Ugandan Official Says Abstinence Is Top Anti-AIDS Strategy

By Andrew Tashjian | July 9, 2008 | 5:45 AM EDT

( - A Ugandan health official is challenging popular conceptions that his continent’s devastating AIDS pandemic can only be solved through an increased use of condoms.
In the face of worldwide efforts to combat AIDS in Africa with contraceptives and treatment, the head of Uganda’s National AIDS Prevention Committee, the Rev. Sam Ruteikara, said worldwide efforts to combat AIDS in Africa with contraceptives are not as effective as the strategy that Uganda in particular has used successfully: the ABC Plan.
ABC stands for “Abstain, Be faithful, or use Condoms (as a last resort.)” The main message of the campaign, said Ruteikara, is for individuals to “stick to one partner,” and that condoms should only be promoted as a last resort.
Under the ABC program, the proportion of Ugandans infected with AIDS and HIV plunged from 21 percent in 1991 to just 6 percent in 2002.

A Ugandan health official is challenging popular conceptions that his continent’s devastating AIDS pandemic can only be solved through increased use of condoms.

“(The ABC Plan advocates) telling men and women to keep sex sacred,” Ruteikara wrote in a column in the June 30 Washington Post.
“To save sex for marriage and then remain faithful is telling them to love one another deeply with their whole hearts,” he added. “Most HIV infections in Africa are spread by sex outside of marriage: casual sex and infidelity. The solution is faithful love.”
Though some AIDS experts, including some international pharmaceutical suppliers, maintain that African sexual behavior simply cannot be changed, Ruteikara rejects that assertion as “too broad and oversimplified.”
“If the share of men having three or more sexual partners in a year drops from 15 percent to 3 percent, as happened in Uganda between 1989 and 1995, HIV infection rates will plunge. It is that simple,” he said.
Dr. James Chin, a clinical professor of epidemiology at University of California at Berkeley, however, questioned Ruteikara’s assertions.
While simple statistics show a decline in Uganda’s HIV infections after the implementation of its ABC program, Chin told Cybercast News Service that he thinks the success of abstinence in reducing AIDS in Uganda “has been overrated,” and that abstinence alone cannot drive down rates of the epidemic
“I’m not saying what they did was not effective in preventing a lot of HIV infections, but I think the situation in Uganda was reaching a sort of natural peak around ’86 and ’87, and that’s when they instituted their program [ABC],” Chin said.
“The program may have blunted the epidemic a little bit, but I don’t think they can take full credit for the subsequent decline,” he added.
Chin also believes that abstinence alone is not effective in certain situations.
“In Southeast Asia where commercial sex is a problem, abstinence can be preached, but I don’t think it will have too much effect,” he said.
“If you take a look at the situation in California, we basically have no epidemic HIV transmission in the heterosexual population,” he said, “so preaching abstinence to teenagers and young adults would add very little to HIV prevention because 90-plus percent of HIV transmission in California is among men who have sex with men and inject drugs.”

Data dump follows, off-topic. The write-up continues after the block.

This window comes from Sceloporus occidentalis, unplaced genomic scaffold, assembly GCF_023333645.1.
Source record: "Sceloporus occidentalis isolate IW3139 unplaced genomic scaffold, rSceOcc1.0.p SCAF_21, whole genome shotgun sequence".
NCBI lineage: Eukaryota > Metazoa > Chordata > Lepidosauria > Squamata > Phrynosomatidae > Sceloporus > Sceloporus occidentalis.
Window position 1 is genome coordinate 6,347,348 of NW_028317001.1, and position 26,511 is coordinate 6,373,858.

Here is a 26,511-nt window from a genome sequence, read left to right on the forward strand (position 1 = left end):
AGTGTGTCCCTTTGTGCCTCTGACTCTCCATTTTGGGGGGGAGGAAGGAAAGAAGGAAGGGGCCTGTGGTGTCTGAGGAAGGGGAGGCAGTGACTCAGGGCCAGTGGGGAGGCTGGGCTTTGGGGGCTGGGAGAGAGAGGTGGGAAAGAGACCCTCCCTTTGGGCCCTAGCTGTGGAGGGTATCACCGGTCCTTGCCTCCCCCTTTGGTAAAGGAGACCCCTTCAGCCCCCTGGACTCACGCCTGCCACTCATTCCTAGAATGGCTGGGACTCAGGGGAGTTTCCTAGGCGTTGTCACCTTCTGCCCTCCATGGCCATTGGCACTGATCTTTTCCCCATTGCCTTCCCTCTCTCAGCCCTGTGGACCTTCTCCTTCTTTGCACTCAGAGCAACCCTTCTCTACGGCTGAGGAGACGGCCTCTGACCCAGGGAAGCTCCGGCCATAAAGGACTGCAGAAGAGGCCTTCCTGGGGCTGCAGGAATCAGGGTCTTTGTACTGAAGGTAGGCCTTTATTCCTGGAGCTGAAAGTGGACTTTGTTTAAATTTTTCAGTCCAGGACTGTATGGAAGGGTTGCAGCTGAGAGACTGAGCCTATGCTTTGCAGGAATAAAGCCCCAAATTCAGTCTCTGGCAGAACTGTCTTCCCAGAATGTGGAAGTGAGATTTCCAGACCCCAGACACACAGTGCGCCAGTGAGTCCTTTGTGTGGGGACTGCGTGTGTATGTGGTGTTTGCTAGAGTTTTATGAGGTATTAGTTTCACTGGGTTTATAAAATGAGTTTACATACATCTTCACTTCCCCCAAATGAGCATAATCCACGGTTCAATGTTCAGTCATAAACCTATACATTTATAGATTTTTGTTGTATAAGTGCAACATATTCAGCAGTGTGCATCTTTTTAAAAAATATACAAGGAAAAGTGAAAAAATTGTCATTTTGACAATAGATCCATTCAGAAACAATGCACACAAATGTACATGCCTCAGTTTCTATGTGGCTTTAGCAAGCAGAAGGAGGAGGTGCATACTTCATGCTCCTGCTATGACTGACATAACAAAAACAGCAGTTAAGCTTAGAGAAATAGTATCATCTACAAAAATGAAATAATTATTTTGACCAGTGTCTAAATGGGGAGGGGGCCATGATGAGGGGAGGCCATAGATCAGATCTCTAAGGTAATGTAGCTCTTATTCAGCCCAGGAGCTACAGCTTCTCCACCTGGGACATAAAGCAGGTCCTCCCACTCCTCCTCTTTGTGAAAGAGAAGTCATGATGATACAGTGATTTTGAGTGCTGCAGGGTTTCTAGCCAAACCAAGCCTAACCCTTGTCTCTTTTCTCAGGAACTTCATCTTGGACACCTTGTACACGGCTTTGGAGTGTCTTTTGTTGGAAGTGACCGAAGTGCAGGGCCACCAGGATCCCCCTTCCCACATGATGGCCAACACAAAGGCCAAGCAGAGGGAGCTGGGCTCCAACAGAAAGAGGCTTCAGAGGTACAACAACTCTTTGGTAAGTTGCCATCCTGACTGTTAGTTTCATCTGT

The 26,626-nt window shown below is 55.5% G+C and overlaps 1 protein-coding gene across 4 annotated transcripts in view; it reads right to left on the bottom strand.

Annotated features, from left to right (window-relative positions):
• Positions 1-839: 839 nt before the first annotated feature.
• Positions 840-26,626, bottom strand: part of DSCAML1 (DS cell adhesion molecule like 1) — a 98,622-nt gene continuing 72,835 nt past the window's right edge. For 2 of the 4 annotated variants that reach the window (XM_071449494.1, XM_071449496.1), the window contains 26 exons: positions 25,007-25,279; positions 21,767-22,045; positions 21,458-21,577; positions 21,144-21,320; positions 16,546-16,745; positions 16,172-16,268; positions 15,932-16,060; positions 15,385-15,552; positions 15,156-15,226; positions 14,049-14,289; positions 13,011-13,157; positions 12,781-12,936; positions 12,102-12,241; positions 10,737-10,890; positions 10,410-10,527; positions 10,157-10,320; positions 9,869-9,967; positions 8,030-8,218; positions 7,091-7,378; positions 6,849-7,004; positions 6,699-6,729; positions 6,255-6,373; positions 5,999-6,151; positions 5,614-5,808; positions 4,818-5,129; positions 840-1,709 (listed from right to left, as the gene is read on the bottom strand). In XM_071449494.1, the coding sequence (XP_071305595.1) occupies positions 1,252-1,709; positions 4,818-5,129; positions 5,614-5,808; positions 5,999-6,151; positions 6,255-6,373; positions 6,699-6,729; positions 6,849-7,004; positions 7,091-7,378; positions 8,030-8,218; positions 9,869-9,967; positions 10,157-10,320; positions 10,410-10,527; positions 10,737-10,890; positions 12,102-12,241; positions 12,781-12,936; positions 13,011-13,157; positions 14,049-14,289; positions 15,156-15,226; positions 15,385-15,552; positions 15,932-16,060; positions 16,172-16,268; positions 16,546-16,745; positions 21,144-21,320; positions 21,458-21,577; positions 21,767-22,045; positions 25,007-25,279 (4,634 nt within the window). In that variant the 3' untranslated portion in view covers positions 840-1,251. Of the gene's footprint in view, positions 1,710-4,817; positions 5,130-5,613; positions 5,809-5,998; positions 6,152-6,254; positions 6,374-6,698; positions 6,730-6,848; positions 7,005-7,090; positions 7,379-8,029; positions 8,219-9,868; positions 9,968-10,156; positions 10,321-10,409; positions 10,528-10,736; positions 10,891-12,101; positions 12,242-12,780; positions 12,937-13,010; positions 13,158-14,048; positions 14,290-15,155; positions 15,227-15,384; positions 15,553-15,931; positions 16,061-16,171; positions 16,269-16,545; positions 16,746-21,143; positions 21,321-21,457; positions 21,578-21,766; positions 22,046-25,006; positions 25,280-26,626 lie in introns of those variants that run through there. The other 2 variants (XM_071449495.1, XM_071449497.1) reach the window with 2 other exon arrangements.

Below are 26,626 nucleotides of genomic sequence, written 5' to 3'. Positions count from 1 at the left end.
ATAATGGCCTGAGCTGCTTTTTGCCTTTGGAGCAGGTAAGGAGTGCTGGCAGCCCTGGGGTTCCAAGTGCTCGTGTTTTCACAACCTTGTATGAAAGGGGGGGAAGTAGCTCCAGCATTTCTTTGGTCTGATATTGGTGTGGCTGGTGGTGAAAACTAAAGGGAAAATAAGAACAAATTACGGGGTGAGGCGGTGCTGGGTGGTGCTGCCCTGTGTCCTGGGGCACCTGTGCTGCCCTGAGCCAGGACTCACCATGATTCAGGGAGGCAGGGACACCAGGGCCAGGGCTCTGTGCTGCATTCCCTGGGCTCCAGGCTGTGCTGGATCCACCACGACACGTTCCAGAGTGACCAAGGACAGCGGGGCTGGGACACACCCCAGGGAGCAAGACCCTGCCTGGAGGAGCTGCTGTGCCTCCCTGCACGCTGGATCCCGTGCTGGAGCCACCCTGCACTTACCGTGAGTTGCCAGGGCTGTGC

Chin said abstinence needs to be combined with other strategies to work in Africa. Worldwide, he said, abstinence alone “just doesn’t make sense in terms of HIV prevention.”
Other experts say the Ugandan model should not be underestimated.
Shepherd Smith, president and founder of the Institute for Youth Development, told Cybercast News Service that the biggest predictor of the disease is the number of lifetime sexual partners.
“The more partners one has, the more risk they entail. What influences number of lifetime partners? Age of sexual debut,” Smith said.
“We should do all we can to get young people to delay sexual activity,” he said. “Just looking at it from a totally scientific perspective, you would have to say that promoting abstinence is the first and most important thing you can do. And it’s absolutely universal.”
Linda Klepacki, an analyst for sexual health at Focus on the Family Action, a conservative group, said that AIDS prevention methods should always be tailored to specific geographic areas and demographics.
Though abstinence is always a good universal message, she said, culture, mores and cultural tradition all play an important role in intervention attempts.
“Uganda was the first country to successfully decrease its AIDS rate, but these efforts were marred when the international community came in and tried to implement its own prevention campaign without an understanding of what was driving the epidemic,” Klepacki told Cybercast News Service.
“These people didn’t understand that sex between faithful life partners was a message that resounded brilliantly within the Ugandan psyche,” she said. “Instead, millions of dollars were spent in campaigns focusing on condoms and contraceptive efforts which ultimately led to an increase in their AIDS rate.”
Ruteikara echoed that sentiment, adding that the international AIDS experts were “wrong” but “had the financial power to force their casual sex agendas upon us.”
"In the fight against AIDS, profiteering has trumped prevention,” he said. “AIDS is no longer simply a disease; it has become a multi-billion dollar industry."